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Toronto City Hall votes against Line 9

TORONTO – At the last Toronto City Council meeting before the civic elections this fall, a group called Scarborough for a Bitumen Free Future scored an important victory in the growing movement against Enbridge’s plan to ship diluted bitumen (otherwise referred to “dilbit”) from the tar sands through Line 9. Line 9 is an Enbridge pipeline

TORONTO – At the last Toronto City Council meeting before the civic elections this fall, a group called Scarborough for a Bitumen Free Future scored an important victory in the growing movement against Enbridge’s plan to ship diluted bitumen (otherwise referred to “dilbit”) from the tar sands through Line 9.

Line 9 is an Enbridge pipeline which crosses southern Ontario including the Haldimand Tract and the north end of Toronto. The Scarborough group which formed this year out after a public meeting at West Hill United Church, launched a petition calling on the City Council to do everything in its power to keep Toronto bitumen free.

City Councillor Anthony Peruzza met with the group, heard its arguments and agreed to bring the issue before City Council. David Shiner, Anthony Peruzza, Peter Leon, Paula Fletcher, Ron Moeser and Gord Perks spoke in favour of the city taking action to stop the Enbridge plan to use Line 9 to ship tar sands oil across the many streams and rivers flowing through the city.  They pointed out that a diluted bitumen spill in Toronto like the one in Kalamazoo, Michigan would be a public health and ecological catastrophe.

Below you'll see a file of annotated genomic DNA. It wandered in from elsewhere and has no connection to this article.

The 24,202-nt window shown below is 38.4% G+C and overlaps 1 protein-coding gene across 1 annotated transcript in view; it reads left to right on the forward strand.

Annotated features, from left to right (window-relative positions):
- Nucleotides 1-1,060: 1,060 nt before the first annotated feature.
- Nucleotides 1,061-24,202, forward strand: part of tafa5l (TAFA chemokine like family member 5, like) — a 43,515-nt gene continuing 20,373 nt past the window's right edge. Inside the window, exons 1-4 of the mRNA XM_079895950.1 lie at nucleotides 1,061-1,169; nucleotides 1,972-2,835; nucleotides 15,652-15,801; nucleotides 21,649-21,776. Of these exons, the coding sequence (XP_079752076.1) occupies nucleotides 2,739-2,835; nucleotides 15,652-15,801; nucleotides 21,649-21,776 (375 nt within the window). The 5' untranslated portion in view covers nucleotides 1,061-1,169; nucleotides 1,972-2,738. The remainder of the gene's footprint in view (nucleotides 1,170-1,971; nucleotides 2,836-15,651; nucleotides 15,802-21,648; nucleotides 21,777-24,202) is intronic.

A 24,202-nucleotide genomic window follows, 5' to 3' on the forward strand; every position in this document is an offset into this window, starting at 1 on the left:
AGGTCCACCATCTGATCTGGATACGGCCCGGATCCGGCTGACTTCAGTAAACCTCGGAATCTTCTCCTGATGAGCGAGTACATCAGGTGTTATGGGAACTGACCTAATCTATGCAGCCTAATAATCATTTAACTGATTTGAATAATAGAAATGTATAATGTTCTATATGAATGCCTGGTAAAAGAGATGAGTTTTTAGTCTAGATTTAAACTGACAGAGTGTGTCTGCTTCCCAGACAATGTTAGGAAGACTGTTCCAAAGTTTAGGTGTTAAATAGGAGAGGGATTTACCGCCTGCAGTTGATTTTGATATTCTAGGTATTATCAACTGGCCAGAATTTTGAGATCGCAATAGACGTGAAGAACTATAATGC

The heavy oil or bitumen itself is not the only hazard. The substances mixed with it to dilute the oil and make the tar sands oil flow through a pipe include known carcinogens (cancer causing agents) like benzene. They evaporate quickly when a pipeline carrying the material ruptures.

Though a spill is therefore impossible to fully contain, no pipeline company will guarantee that there will never be a spill.

Peruzza pressed hard for the strongest possible action. For example, he asked the City Solicitor (the city’s legal staff) why the City should not amend a commercial zoning by law to prohibit the transport of dilbit, as they did in South Portland, Maine.

But every time this or a similar question was posed by councillors the Solicitor’s answer, whether accurate or not is debatable, was: “Only the federal government has jurisdiction over this issue.” Although the actions supported by Council fell short of the City using its zoning powers to stop the Enbridge plan, it is significant that the government representing the largest city in Canada took a public stand opposing it.

Only three members of Council, Minnan Wong, Gloria Lindsay Luby and Mayor Rob Ford voted against any motion on Line 9.

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